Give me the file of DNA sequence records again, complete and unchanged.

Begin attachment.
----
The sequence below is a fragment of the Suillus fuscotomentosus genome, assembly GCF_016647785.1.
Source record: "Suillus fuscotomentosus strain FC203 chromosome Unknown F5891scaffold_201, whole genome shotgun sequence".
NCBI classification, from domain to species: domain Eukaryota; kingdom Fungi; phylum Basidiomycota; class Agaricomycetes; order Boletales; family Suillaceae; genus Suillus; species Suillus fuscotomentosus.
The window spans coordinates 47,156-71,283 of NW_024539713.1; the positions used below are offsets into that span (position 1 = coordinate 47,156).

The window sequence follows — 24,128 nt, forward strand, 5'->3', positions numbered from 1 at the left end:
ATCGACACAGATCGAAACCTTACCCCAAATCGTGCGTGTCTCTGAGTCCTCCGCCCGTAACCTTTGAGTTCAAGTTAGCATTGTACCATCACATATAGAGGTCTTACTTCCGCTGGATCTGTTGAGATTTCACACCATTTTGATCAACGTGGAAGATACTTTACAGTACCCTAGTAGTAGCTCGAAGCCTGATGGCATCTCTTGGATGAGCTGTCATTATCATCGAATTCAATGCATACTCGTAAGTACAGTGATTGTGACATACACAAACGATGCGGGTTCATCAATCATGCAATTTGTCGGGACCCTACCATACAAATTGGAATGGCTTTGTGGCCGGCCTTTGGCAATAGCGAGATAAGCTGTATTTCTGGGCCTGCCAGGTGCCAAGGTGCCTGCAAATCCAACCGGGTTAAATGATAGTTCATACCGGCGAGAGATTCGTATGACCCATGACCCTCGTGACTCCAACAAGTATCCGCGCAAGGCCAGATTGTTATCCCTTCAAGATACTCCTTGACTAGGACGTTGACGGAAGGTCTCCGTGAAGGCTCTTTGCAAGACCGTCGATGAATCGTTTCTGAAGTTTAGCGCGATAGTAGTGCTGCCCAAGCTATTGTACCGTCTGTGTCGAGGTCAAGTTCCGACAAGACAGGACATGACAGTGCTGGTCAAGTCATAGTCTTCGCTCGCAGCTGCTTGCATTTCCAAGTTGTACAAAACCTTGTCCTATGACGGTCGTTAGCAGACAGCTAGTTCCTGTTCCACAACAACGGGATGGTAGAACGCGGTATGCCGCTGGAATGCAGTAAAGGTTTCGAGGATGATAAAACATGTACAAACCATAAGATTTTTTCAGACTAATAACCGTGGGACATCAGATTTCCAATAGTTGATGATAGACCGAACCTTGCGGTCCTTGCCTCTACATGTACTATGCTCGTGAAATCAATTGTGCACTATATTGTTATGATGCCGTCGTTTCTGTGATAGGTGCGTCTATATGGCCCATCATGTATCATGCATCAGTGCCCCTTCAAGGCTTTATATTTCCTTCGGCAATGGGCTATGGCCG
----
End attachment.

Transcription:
The sequence below is a fragment of the Suillus fuscotomentosus genome, assembly GCF_016647785.1.
Source record: "Suillus fuscotomentosus strain FC203 chromosome Unknown F5891scaffold_201, whole genome shotgun sequence".
NCBI classification, from domain to species: domain Eukaryota; kingdom Fungi; phylum Basidiomycota; class Agaricomycetes; order Boletales; family Suillaceae; genus Suillus; species Suillus fuscotomentosus.
The window spans coordinates 47,156-71,283 of NW_024539713.1; the positions used below are offsets into that span (position 1 = coordinate 47,156).

The window sequence follows — 24,128 nt, forward strand, 5'->3', positions numbered from 1 at the left end:
ATCGACACAGATCGAAACCTTACCCCAAATCGTGCGTGTCTCTGAGTCCTCCGCCCGTAACCTTTGAGTTCAAGTTAGCATTGTACCATCACATATAGAGGTCTTACTTCCGCTGGATCTGTTGAGATTTCACACCATTTTGATCAACGTGGAAGATACTTTACAGTACCCTAGTAGTAGCTCGAAGCCTGATGGCATCTCTTGGATGAGCTGTCATTATCATCGAATTCAATGCATACTCGTAAGTACAGTGATTGTGACATACACAAACGATGCGGGTTCATCAATCATGCAATTTGTCGGGACCCTACCATACAAATTGGAATGGCTTTGTGGCCGGCCTTTGGCAATAGCGAGATAAGCTGTATTTCTGGGCCTGCCAGGTGCCAAGGTGCCTGCAAATCCAACCGGGTTAAATGATAGTTCATACCGGCGAGAGATTCGTATGACCCATGACCCTCGTGACTCCAACAAGTATCCGCGCAAGGCCAGATTGTTATCCCTTCAAGATACTCCTTGACTAGGACGTTGACGGAAGGTCTCCGTGAAGGCTCTTTGCAAGACCGTCGATGAATCGTTTCTGAAGTTTAGCGCGATAGTAGTGCTGCCCAAGCTATTGTACCGTCTGTGTCGAGGTCAAGTTCCGACAAGACAGGACATGACAGTGCTGGTCAAGTCATAGTCTTCGCTCGCAGCTGCTTGCATTTCCAAGTTGTACAAAACCTTGTCCTATGACGGTCGTTAGCAGACAGCTAGTTCCTGTTCCACAACAACGGGATGGTAGAACGCGGTATGCCGCTGGAATGCAGTAAAGGTTTCGAGGATGATAAAACATGTACAAACCATAAGATTTTTTCAGACTAATAACCGTGGGACATCAGATTTCCAATAGTTGATGATAGACCGAACCTTGCGGTCCTTGCCTCTACATGTACTATGCTCGTGAAATCAATTGTGCACTATATTGTTATGATGCCGTCGTTTCTGTGATAGGTGCGTCTATATGGCCCATCATGTATCATGCATCAGTGCCCCTTCAAGGCTTTATATTTCCTTCGGCAATGGGCTATGGCCG